St. Dominic, who died in 1221, took to heart Jesus' charge to make disciples of all nations. He founded a religious community, the Order of Preachers, which differed than most orders of his day. Instead of insisting that the faithful come to church institutions to be fed spiritually, Dominic trained preachers who traveled anywhere and everywhere to spread the Gospel. The Dominicans continue to flourish today. The Dominic Tradition, the first in a spirituality anthology series, provides readers a window into Dominican spirituality. You will learn the core spiritual values that shape their way of life. Mostly, you will come to realize that the spiritual legacy established by Dominic is as vibrant today as it was centuries ago.
Morey and Piderit offer the first in-depth cultural analysis of the Catholic character of Catholic universities and colleges at a crucial time for these institutions. With new research and practical applications, this book is an invaluable resource for Catholic educators and anyone concerned about the future of Catholic higher education
Religion, Scholarship, and Higher Education explores foundational issues surrounding the interaction of religion and the academy in the twenty-first century. Featuring the work of eighteen scholars from diverse institutional, disciplinary, and religious backgrounds, this outstanding collection of essays issues from a three-year Lilly Seminar on Religion and Higher Education. Reflecting the diversity of the seminar participants, this insightful volume presents a wide variety of viewpoints on the role of religion in higher education and different approaches to religiously informed scholarship and teaching.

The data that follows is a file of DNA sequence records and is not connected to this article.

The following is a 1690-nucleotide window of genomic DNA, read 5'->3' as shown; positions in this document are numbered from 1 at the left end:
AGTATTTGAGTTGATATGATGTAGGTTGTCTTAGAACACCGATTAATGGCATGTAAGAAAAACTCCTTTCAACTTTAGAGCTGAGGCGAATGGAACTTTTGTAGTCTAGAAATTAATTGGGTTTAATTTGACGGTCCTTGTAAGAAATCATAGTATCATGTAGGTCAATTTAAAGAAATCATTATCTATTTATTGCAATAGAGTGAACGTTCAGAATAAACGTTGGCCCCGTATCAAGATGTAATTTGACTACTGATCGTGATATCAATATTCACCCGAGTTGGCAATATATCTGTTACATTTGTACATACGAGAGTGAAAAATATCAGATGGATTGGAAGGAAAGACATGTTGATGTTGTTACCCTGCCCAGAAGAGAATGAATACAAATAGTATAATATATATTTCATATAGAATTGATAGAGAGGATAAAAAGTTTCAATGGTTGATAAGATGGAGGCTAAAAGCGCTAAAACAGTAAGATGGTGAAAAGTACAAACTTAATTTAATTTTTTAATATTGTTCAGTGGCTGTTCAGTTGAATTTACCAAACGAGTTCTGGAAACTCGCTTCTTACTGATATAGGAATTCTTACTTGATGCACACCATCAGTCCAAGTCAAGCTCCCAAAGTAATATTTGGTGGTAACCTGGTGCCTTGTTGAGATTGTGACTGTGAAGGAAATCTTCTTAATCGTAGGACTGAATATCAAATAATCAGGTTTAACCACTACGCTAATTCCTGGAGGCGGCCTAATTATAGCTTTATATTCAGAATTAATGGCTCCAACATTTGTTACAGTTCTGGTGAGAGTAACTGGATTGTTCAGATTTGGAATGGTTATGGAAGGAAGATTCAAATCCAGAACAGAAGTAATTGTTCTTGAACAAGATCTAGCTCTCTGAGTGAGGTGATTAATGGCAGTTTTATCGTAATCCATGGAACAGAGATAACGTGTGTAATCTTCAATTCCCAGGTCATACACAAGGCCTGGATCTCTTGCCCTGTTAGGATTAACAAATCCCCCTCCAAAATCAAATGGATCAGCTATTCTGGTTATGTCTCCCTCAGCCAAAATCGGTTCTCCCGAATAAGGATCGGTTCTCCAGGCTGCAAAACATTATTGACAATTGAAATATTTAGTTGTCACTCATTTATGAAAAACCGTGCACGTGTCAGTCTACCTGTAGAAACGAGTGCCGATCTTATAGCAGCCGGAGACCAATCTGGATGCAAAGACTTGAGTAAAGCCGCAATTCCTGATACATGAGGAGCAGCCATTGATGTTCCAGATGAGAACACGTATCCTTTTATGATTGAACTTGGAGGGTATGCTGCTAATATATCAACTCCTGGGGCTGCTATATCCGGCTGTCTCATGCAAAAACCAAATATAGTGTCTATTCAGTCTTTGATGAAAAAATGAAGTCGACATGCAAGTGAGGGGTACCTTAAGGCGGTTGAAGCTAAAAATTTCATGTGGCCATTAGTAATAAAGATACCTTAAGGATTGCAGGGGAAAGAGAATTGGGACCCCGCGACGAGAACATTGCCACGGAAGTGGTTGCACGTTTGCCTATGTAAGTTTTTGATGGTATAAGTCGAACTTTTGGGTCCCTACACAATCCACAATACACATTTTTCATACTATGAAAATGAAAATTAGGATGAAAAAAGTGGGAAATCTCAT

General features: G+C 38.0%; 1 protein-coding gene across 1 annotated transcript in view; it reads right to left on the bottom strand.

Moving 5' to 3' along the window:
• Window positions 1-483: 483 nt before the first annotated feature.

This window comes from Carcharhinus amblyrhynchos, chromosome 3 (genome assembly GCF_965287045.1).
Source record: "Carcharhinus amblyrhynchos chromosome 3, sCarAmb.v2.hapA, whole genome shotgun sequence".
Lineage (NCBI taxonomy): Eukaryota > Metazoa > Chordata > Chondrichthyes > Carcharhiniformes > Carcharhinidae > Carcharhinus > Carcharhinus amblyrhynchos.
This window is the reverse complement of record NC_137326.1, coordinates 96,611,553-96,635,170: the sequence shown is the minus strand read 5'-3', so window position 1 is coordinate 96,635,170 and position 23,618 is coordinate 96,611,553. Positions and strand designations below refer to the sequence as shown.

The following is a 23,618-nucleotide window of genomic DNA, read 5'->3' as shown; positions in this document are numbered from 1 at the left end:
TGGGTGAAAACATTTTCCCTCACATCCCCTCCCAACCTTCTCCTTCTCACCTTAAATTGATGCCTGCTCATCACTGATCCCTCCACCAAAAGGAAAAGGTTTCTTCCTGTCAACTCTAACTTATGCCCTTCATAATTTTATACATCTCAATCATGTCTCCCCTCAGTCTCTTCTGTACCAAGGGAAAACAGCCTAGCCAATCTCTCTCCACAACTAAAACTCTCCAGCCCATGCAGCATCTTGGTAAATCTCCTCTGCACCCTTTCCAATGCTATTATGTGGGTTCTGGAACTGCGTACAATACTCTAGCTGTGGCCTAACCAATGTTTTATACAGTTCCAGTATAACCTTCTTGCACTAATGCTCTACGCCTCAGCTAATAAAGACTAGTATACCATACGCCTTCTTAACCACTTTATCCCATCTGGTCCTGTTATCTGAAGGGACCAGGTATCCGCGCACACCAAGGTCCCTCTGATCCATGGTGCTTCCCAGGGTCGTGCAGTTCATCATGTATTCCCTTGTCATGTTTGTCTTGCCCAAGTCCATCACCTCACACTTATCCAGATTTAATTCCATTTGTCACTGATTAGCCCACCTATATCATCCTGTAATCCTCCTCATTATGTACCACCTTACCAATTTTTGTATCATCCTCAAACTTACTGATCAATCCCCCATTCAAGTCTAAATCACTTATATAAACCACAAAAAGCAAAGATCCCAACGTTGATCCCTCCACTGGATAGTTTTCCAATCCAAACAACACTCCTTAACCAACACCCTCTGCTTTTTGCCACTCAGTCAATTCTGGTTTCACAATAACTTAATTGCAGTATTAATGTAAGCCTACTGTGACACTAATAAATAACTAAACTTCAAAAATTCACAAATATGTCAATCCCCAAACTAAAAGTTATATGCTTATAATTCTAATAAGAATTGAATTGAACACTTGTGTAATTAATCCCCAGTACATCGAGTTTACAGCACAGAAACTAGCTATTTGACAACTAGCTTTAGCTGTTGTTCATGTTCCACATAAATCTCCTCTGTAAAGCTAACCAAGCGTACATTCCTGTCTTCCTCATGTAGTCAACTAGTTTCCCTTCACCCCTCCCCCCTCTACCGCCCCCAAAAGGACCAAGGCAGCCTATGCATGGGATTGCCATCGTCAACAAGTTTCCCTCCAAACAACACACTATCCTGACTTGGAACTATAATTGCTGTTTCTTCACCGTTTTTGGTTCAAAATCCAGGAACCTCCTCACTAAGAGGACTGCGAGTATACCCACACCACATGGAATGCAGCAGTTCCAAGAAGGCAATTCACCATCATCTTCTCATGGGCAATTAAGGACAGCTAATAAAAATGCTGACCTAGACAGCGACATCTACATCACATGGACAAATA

Religion, Scholarship, and Higher Education is distinctive in its orientation toward the personal and the practical. Contributors use personal examples to demonstrate how individual religious beliefs and backgrounds shape the way an educator approaches research and teaching.
A collection of the finest short essays on the mission, challenge, and state of Jesuit education. The thirty-five offerings are conveniently organized by theme and include an introduction, suggested further readings, and a short glossary of key terms for each section.
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Catholic schools are changing. The dynamic cultural context in which they operate today is far different from what it was at the turn of the century. The exodus of religious/clergy teachers after Vatican II, combined with the migration of Catholic families from urban parishes into the suburbs, has drastically changed the demands placed upon Catholic schools. Discussion on contemporary Catholic education is caught up in the larger debate over whether the Church has lived up to the options the Second Vatican Council offered for the future of Catholic education. The Catholic Character of Catholic Schools provides a look at the issues that Catholic schools face today in order to fulfill their religious as well as their academic mission.